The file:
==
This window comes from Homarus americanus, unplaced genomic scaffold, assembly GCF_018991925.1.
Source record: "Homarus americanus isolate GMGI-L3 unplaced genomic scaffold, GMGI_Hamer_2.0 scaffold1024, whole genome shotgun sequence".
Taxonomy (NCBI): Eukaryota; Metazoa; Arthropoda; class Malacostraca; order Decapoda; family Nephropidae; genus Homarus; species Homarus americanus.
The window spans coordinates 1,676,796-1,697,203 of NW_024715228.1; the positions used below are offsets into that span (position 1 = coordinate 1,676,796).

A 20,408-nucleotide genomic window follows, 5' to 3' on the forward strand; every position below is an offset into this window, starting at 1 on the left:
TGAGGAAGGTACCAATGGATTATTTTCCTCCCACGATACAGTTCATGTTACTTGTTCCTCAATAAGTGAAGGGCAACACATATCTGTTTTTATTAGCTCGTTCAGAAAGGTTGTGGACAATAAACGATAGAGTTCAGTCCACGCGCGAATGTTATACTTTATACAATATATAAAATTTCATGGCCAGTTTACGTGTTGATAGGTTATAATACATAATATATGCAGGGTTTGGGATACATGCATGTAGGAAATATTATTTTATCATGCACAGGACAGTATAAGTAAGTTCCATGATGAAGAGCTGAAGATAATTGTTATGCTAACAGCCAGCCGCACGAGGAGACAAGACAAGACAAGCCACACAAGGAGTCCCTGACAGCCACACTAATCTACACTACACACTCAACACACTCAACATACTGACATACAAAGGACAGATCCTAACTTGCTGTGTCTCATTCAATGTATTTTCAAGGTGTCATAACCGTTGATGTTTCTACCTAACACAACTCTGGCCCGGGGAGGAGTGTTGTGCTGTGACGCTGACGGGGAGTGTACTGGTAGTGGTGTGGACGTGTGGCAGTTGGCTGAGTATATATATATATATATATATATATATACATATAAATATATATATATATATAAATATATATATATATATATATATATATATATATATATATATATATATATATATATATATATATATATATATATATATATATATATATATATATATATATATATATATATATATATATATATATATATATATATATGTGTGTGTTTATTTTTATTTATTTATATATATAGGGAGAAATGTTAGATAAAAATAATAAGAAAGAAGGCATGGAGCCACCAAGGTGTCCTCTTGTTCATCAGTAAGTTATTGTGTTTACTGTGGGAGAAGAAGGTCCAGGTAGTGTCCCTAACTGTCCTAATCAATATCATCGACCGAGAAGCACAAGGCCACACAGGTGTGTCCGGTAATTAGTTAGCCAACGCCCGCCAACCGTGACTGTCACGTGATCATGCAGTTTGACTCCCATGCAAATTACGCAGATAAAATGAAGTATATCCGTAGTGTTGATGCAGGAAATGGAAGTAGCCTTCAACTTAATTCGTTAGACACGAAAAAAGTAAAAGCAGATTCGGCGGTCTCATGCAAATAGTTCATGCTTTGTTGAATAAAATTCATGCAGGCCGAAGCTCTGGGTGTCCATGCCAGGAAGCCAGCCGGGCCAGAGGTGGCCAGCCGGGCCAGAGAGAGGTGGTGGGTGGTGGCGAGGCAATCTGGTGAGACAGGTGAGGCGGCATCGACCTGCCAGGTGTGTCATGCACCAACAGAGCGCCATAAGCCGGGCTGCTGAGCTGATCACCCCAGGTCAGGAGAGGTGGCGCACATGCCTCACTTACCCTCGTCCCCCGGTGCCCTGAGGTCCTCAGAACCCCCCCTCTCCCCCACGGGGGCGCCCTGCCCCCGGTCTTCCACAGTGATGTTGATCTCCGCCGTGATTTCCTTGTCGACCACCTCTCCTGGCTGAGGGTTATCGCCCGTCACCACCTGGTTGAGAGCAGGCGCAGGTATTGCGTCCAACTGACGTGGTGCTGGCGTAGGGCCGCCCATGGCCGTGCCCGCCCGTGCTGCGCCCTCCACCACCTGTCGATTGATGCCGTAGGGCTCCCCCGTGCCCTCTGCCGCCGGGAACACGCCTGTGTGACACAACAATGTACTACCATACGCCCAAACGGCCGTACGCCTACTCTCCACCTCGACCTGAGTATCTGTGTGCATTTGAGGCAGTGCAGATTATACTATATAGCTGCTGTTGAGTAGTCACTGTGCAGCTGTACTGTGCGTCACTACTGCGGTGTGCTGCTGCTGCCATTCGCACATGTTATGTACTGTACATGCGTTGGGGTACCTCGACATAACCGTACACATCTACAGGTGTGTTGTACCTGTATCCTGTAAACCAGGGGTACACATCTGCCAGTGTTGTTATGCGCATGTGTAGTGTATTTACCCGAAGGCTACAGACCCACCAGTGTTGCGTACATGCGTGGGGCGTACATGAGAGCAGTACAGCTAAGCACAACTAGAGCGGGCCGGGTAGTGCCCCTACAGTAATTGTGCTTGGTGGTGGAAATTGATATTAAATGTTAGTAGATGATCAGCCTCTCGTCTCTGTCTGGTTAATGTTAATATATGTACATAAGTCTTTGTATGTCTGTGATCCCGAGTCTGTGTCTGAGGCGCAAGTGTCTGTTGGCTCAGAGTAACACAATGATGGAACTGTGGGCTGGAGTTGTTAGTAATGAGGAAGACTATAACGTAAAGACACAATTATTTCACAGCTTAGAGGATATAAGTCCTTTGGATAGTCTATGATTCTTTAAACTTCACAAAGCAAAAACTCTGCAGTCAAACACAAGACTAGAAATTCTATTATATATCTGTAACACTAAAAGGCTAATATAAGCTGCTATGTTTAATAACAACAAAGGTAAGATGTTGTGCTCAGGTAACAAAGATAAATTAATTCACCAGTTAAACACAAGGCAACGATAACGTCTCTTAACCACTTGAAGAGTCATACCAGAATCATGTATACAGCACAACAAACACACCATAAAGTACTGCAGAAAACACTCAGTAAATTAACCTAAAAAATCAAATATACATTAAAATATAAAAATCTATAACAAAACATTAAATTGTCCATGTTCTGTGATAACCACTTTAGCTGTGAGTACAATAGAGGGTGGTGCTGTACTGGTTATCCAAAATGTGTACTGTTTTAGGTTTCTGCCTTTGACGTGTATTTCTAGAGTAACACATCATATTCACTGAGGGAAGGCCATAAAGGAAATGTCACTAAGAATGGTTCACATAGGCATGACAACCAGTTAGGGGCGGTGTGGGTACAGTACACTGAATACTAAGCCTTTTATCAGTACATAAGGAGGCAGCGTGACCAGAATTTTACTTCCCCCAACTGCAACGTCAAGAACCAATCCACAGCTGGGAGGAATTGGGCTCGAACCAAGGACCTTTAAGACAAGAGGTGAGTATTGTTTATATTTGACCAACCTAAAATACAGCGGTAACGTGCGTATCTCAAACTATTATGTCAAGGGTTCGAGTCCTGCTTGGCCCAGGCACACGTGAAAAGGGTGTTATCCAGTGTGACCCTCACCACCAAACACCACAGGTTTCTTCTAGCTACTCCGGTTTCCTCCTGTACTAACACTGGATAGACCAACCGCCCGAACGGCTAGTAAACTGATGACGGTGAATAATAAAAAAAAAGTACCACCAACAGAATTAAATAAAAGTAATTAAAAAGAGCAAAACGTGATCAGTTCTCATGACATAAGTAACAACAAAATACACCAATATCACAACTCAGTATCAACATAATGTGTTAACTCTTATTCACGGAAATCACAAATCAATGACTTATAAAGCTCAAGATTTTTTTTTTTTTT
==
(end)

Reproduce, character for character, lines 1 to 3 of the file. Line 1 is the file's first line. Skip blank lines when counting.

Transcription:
This window comes from Homarus americanus, unplaced genomic scaffold, assembly GCF_018991925.1.
Source record: "Homarus americanus isolate GMGI-L3 unplaced genomic scaffold, GMGI_Hamer_2.0 scaffold1024, whole genome shotgun sequence".
Taxonomy (NCBI): Eukaryota; Metazoa; Arthropoda; class Malacostraca; order Decapoda; family Nephropidae; genus Homarus; species Homarus americanus.